Date of Award

Spring 5-2009

Degree Type


Degree Name

Doctor of Philosophy (PhD)


Polymers and High Performance Materials

Committee Chair

Marek W. Urban

Committee Chair Department

Polymers and High Performance Materials

Committee Member 2

Robert Lochhead

Committee Member 2 Department

Polymers and High Performance Materials

Committee Member 3

Kenneth Mauritz

Committee Member 3 Department

Polymers and High Performance Materials

Committee Member 4

William Jarrett

Committee Member 4 Department

Polymers and High Performance Materials

Committee Member 5

Jeffrey Wiggins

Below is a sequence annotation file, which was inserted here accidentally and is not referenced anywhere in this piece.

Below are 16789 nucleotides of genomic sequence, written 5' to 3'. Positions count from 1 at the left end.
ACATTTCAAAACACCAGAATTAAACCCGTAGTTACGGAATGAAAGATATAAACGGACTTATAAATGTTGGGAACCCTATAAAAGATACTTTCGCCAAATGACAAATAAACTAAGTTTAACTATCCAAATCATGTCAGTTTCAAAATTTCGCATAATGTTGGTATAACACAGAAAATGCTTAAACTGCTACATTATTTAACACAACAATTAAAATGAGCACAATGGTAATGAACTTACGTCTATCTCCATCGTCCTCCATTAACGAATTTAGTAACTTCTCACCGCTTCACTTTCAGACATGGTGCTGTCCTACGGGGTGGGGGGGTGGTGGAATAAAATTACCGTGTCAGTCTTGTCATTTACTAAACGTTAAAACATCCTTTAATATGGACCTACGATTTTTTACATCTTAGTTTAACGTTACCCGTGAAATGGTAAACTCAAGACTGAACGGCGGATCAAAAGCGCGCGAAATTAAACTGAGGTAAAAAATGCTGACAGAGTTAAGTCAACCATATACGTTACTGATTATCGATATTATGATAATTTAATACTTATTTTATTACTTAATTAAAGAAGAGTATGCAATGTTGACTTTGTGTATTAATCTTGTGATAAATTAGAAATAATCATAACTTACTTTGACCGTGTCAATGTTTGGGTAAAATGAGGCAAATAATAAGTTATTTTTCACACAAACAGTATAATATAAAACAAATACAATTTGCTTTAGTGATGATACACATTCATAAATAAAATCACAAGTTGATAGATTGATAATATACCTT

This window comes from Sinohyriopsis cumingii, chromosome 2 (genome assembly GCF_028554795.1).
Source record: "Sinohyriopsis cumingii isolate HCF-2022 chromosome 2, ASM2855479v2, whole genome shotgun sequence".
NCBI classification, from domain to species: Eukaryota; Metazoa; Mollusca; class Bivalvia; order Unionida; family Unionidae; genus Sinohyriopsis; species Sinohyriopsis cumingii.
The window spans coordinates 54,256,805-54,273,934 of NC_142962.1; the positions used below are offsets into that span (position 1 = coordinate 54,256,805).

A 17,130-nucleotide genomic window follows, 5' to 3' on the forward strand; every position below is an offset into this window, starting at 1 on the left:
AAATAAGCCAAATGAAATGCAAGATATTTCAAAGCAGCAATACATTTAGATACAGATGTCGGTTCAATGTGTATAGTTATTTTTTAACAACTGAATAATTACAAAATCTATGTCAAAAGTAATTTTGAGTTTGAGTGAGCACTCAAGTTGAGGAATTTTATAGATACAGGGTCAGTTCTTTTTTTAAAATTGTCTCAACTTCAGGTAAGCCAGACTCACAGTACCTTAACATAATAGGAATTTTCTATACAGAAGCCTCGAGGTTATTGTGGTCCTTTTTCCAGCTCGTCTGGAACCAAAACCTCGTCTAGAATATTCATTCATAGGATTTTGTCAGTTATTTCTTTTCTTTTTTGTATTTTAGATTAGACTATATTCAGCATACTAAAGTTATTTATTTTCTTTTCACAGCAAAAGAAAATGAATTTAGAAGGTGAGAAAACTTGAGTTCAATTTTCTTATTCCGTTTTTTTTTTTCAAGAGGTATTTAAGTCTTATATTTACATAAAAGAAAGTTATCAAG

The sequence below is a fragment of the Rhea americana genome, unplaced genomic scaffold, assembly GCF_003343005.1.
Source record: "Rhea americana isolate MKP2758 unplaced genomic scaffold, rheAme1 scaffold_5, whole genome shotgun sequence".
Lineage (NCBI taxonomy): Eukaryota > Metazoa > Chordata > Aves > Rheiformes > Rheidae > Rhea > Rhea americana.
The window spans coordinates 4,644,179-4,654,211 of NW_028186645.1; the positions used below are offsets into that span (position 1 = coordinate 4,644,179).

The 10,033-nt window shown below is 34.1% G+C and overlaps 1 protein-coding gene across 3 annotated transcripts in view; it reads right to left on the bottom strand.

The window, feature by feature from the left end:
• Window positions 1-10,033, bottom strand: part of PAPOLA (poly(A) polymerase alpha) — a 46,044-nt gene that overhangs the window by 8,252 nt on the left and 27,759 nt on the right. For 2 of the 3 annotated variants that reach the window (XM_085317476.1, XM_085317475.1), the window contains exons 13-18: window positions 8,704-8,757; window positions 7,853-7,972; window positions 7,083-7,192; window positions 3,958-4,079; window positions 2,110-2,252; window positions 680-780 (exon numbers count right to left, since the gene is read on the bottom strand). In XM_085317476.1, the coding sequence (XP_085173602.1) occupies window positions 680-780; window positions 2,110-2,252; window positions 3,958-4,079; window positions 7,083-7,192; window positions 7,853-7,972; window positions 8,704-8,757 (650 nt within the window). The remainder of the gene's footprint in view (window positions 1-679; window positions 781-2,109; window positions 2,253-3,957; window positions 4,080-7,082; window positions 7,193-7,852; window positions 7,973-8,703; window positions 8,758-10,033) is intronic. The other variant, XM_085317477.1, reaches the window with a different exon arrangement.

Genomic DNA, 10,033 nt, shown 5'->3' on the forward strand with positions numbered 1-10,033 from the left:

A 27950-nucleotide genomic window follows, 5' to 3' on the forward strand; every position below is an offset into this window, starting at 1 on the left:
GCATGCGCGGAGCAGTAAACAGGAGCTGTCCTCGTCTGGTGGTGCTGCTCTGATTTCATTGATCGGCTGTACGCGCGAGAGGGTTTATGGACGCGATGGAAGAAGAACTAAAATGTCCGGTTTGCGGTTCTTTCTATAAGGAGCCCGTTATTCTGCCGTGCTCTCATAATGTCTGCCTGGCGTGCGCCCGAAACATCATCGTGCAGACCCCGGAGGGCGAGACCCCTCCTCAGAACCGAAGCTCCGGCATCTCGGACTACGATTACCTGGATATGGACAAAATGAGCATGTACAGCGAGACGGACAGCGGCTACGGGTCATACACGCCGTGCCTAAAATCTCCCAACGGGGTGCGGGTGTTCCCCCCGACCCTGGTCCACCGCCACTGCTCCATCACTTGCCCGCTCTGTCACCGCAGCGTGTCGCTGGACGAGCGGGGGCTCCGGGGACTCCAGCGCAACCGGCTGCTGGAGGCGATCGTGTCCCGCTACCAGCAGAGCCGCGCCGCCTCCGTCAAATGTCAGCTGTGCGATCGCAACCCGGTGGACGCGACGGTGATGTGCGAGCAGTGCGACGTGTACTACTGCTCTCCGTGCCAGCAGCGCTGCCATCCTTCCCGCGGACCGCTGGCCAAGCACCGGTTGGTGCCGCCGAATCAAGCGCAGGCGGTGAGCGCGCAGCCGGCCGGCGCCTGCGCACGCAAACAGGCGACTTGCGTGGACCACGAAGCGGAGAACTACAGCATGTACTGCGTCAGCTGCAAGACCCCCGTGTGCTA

Fluoropolymers (FPs) have been subject of interest for many years, however due to extreme synthetic and processing conditions their applications have been limited. This dissertation focuses on design and synthesis of fluorine containing colloidal dispersions to advance limited knowledge and to gain further understanding of fluorine containing colloidal dispersions. Fluoroacrylates and fluoro methacrylates consisting of varying chain length of perfluoroalkyl side chain were copolymerized with methylmethacrylate (MMA) and n-butylacrylate (n-BA) under aqueous environment utilizing phospholipids (PLs) as dispersing agent. Morphologies of colloids, coalescence, and film formation processes after water evaporation was investigated using various microscopic probes such as transmission electron microscope (TEM), atomic force microscopy (AFM), nuclear magnetic resonance (NMR), infrared (IR), and internal reflection infrared imaging (IRIRI). These studies showed that FPs exist as phase-separated domains within colloidal particles leading to unique non-spherical morphologies where blocky phase of FPs exists on the p-MMA/nB A core. Upon coalescence FPs migrates to the film-air (F-A) interface, generating highly hydrophobic and ultra low coefficient of friction surfaces. Further studies focused on utilization of pentafluorostyrene (PFS) as fluorinated component incorporated into p-MMA/nBA colloids, which upon copolymerization with polyethyleneglycol (PEG) molecules leads to surfaces that repel proteins. Copolymerizing PFS in two step synthetic processes, resulted in unique acorn-shaped colloids that consist of two phases p-MMA/nBA and pnBA/ PFS. These acorn-shaped colloids are able to self-assemble which is driven by the surface energies of substrates. For high surface energy substrates, such as glass, fluorinated phase is observed at the F-A interface, but for low surface energy substrates, such as polytetrafluoroethylene (PTFE), hydrogenated phase is exposed at the F-A interface. Using a number of spectroscopic and morphological analytical approaches combined with contact angle analysis as well as thermodynamic modeling aspects of acorn-shaped particles, morphologies and film formations were examined and confirmed the self-assembly of acorn-shaped colloidal particles.